I generally like to think of myself as a pretty “chill” guy. For me, life is all about taking it slow and easy, and anything resembling something of a challenge is best avoided as to not totally ruin my buzz. You’re probably wondering exactly what kind of freeloading, East Coast slacker am I – do I prefer lounging on my buddy’s stoop in Williamsburg while sipping cheap beer in my violently-bright yellow hot pants or on the shores of New Jersey in cliché white-boy dreads while pretending to play “Somewhere Over the Rainbow” or something chill like that on a cheap ukulele? Well, to be honest, it doesn’t really matter, because either way, I probably listen to Real Estate.
With their sun-kissed melodies and chiming guitars, New Jersey's Real Estate attest to the notion that the best rock is often deceptively simple. On first listen, their third album sounds undercooked but dig deep and, gradually, the five-piece are revealed as a tranquil indie-rock outfit whose songs evoke the innocence of your early 20s while shot through with a sadness that imbues them with depth. There are traces of Galaxie 500, early REM and, on the jaunty Talking Backwards,Vampire Weekend, while frontman Martin Courtney is Ian Brown if he could sing.
It's as if New Jersey's Real Estate are trapped in a perpetual Truman Show-style summer holiday – riding around the same suburban streets on the same vintage choppers, feeling the same mellow angst for ever and ever. Not that this is a bad thing: the excellent follow–up to 2011's Days is caught between a blissed-out Byrdsy summer of love and Deerhunter's gawky awkwardness, while shimmering slacker guitars heighten a sense of nostalgia. Atlas is elegantly produced, but racked with uncertainty in its lyrics: Martin Courtney talks of "crippling anxiety" on Crime with the laconic delivery of a dosed-up LA housewife, while Past Lives – "I can not come back to this neighbourhood without feeling my old age" – has a glum ghostliness that's all the more haunting alongside such an idyllic soundtrack.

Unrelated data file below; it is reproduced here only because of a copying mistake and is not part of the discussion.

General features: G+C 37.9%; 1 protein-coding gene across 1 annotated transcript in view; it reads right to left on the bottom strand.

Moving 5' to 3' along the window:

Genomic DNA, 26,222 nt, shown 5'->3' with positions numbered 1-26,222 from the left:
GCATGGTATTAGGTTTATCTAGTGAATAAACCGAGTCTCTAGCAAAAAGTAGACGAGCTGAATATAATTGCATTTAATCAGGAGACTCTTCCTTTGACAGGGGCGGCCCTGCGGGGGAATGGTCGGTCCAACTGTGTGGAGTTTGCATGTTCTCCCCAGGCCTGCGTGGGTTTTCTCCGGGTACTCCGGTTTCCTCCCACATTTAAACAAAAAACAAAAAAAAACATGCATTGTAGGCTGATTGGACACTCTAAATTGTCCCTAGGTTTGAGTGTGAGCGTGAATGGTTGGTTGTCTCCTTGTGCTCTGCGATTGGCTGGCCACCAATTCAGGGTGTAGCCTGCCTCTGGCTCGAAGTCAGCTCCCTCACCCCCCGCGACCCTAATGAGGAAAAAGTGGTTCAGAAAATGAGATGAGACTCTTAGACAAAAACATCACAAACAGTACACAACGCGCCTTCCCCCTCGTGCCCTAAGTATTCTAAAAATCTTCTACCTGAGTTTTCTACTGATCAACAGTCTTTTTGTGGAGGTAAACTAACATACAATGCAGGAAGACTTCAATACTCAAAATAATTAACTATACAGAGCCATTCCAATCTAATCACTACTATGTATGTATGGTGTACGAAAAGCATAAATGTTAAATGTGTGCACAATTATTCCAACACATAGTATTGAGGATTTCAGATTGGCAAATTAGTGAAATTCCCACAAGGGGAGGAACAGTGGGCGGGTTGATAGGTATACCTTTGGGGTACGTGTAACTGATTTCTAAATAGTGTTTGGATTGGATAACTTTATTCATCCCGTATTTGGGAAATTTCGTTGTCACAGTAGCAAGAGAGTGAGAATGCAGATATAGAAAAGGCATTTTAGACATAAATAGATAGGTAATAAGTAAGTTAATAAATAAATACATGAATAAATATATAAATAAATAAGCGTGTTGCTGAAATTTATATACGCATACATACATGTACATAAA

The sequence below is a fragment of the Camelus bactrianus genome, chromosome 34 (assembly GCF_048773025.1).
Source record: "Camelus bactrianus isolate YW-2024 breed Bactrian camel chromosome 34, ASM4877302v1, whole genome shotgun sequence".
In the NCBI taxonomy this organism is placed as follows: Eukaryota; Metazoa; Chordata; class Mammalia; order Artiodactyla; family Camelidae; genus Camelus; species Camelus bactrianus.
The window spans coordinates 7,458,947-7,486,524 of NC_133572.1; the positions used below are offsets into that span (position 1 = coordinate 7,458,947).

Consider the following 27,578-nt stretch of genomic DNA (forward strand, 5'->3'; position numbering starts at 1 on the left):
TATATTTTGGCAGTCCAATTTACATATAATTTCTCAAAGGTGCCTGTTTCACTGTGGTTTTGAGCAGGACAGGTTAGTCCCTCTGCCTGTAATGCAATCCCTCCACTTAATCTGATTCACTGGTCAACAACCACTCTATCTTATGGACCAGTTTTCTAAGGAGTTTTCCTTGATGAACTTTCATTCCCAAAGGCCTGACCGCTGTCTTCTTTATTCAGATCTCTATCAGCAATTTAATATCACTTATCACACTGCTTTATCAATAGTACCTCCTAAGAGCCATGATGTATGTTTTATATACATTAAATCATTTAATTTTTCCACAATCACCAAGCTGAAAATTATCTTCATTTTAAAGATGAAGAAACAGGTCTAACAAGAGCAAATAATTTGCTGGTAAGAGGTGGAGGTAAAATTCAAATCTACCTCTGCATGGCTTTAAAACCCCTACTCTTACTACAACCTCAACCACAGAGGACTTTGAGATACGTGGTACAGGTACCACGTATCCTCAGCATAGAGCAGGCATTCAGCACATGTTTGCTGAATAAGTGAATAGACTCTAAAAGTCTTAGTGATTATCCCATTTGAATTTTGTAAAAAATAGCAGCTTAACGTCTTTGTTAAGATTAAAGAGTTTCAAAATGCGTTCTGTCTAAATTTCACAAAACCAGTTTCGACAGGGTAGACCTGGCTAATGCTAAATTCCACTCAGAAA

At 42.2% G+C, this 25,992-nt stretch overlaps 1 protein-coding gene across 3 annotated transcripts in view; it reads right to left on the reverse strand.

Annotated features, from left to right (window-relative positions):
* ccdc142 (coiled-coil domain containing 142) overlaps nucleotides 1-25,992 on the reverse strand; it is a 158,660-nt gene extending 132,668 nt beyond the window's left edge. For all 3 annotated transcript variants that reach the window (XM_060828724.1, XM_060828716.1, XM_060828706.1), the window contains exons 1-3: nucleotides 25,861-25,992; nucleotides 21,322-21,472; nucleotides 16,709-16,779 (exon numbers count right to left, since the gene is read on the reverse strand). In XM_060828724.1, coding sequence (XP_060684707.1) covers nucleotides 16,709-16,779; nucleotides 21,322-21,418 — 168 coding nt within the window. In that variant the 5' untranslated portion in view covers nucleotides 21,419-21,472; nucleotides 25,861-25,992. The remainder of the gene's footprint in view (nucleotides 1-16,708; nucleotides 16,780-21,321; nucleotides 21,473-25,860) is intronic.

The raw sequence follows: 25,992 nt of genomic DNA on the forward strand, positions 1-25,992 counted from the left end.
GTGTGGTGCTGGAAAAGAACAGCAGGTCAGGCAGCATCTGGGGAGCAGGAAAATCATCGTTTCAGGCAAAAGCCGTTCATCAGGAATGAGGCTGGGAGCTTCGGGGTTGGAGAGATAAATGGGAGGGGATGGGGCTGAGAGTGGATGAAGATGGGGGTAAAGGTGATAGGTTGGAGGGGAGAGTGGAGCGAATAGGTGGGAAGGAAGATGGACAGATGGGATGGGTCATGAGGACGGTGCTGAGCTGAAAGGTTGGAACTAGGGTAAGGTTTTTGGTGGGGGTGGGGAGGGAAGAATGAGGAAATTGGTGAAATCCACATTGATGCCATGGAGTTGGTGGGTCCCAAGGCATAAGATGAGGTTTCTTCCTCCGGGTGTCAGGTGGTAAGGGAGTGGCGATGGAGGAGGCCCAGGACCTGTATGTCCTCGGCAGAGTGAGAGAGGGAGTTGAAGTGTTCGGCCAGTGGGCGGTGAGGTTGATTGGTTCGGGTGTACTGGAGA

On their third full-length, Real Estate prove that their powerful mood music is no fluke. (The casually graceful Crime and the cinematically sombre How Might I Live are both intoxicating.) The New Jersey indie rockers are in complete control of their aesthetic: their hazy vibe never becomes inaccessible, and singer Martin Courtney sings so affably and softly, you can't help feeling invited into his benevolent headspace. The album plods occasionally, but then the band's mastery of mood shifts kicks in and a dreamy landscape and simple, jangly verse turn into a big, beautiful chorus.